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Jul 15, 2020 - 11:30:58 AM
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WyoBob

USA

128 posts since 5/16/2019

I like the sound of my two fiddles best with the thumb under frog grip using any of my 4 (low cost) bows. The problem I had with that grip was my thumb wasn't secure. I tried adding tape on the frog for extra traction but that wasn't good enough.

So, I grabbed my 70 year old, freebie bow with thinning hair and took my Dremel tool to it. Test drove it and grabbed my $30 carbon fiber bow and did the same thing to it with some modifications, took it for a test drive and really like it. I think I'll do it on my other two, low cost bows. My most expensive bow is a Fiddlerman C.F. bow ($70).

I doubt anyone would want to do this mod on a high dollar bow but it sure works good for me. A solid grip that holds position when flexing the wrist. When just my thumb was on the frog, tape or not, I couldn't flex my wrist without the thumb sliding and moving around and I worried about loosing control of the bow, as in dropping it.


Jul 15, 2020 - 10:12:49 PM

38 posts since 3/29/2020

I've experimented with the TUF grip, and I'm convinced it has merit (Mark O'Connor, Casey Driesson, Kimber Ludiker, albeit not all the time, all TUF holders) The exact problem that you were talking about happened to me, and I abandoned it because of the slipping. Good for you for coming up with a solution!

Jul 16, 2020 - 9:34:48 AM
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1794 posts since 8/27/2008

I'd suggest you can get used to the TUF hold without permenently modifying you're bow if you want to. You might want to play with an expensive bow someday, or borrow somebody else's bow. When I switched to the TUF position several years ago I taped a little piece of a toothpick on the lower bottom edge of the frog as an indicator. After about 2 months I took it off. I have no problem holding the bow that way now.

Jul 16, 2020 - 1:23:45 PM
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1655 posts since 12/11/2008

Oddly, I actually prefer to hold the bow where I suppose the bow makers want us to hold it -- on the leather padding just in front of the frog. For me it's the place where the bow is balanced for best control and tone. It is there where the bow magically puts the ideal amount of pressure on the strings.

Whenever I experiment and put my thumb under the frog, my grip feels too open. Because the position is so close to the end of the bow, it also takes too much finger & arm strength for me to gently hold the thing. My hand starts to ache. Yeah, the bow feels very light when I hold it toward its middle, but holding it this way makes my tone scratchy. It also severely limits how much bow I can employ. If I want to get any real distance in my bow strokes, I suddenly have to get my shoulder and body involved. Any possibility of keeping my bow at a right angle to the strings goes by the wayside, as well.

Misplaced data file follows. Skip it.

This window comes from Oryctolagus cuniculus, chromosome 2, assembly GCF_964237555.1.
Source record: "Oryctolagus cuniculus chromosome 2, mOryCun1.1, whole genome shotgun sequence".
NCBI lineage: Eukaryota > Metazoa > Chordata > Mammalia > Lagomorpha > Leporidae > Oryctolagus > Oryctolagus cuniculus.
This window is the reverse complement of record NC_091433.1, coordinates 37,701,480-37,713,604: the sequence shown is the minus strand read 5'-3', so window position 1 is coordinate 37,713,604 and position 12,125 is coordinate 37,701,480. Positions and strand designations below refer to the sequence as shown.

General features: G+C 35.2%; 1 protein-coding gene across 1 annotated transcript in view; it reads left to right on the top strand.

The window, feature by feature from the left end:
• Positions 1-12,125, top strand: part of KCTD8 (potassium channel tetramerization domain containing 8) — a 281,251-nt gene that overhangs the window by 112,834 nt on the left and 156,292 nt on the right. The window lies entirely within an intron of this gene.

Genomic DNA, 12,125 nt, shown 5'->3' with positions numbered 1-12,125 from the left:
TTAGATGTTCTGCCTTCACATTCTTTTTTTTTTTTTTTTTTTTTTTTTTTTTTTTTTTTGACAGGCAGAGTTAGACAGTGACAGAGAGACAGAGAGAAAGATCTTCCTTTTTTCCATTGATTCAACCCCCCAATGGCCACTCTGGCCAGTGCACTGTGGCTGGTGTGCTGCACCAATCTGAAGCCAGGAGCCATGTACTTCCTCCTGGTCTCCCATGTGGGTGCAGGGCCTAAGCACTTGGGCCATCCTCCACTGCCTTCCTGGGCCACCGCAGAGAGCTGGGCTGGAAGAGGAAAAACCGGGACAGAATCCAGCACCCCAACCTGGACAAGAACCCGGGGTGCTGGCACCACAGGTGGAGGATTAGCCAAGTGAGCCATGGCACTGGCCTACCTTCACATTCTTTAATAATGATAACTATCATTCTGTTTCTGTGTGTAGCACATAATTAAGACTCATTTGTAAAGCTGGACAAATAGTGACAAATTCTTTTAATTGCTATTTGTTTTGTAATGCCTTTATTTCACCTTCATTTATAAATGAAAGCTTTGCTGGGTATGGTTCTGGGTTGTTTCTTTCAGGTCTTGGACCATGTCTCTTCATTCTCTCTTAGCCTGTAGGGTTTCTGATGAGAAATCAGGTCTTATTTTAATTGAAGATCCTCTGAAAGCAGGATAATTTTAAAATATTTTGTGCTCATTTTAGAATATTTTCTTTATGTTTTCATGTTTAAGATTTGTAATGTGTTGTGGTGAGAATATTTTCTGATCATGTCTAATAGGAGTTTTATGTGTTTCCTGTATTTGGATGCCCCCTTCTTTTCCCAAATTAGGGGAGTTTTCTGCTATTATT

Jul 16, 2020 - 2:24:20 PM
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4837 posts since 9/26/2008

Some use a small patch of leather, like a corn pad (foot ailment, as if you didn't know) to give the thumb purchase. Like your method of removing mass, this can alter the balance of the bow. Even a half gram, depending on where it is added or removed, can throw things off.
Glad you figured it out. I tried thumb under the frog, but my thumb, aside from being arthritic these days, has a funny upward turn at the final joint that requires far too much pressure to grip it light enough to use my fingers on the stroke. It will not conform to any image of the classical holds. I actually use inside tip edge of the thumbnail on the leather to hold the bow. I have to almost dig it in and then it stays and I can relax my grip. After a long evening/day of playing, say 4 or more hours, I sometimes have issues with that area of the thumb going numb.

Jul 16, 2020 - 2:33:52 PM

WyoBob

USA

128 posts since 5/16/2019

quote:
Originally posted by Brian Wood

I'd suggest you can get used to the TUF hold without permenently modifying you're bow if you want to. You might want to play with an expensive bow someday, or borrow somebody else's bow.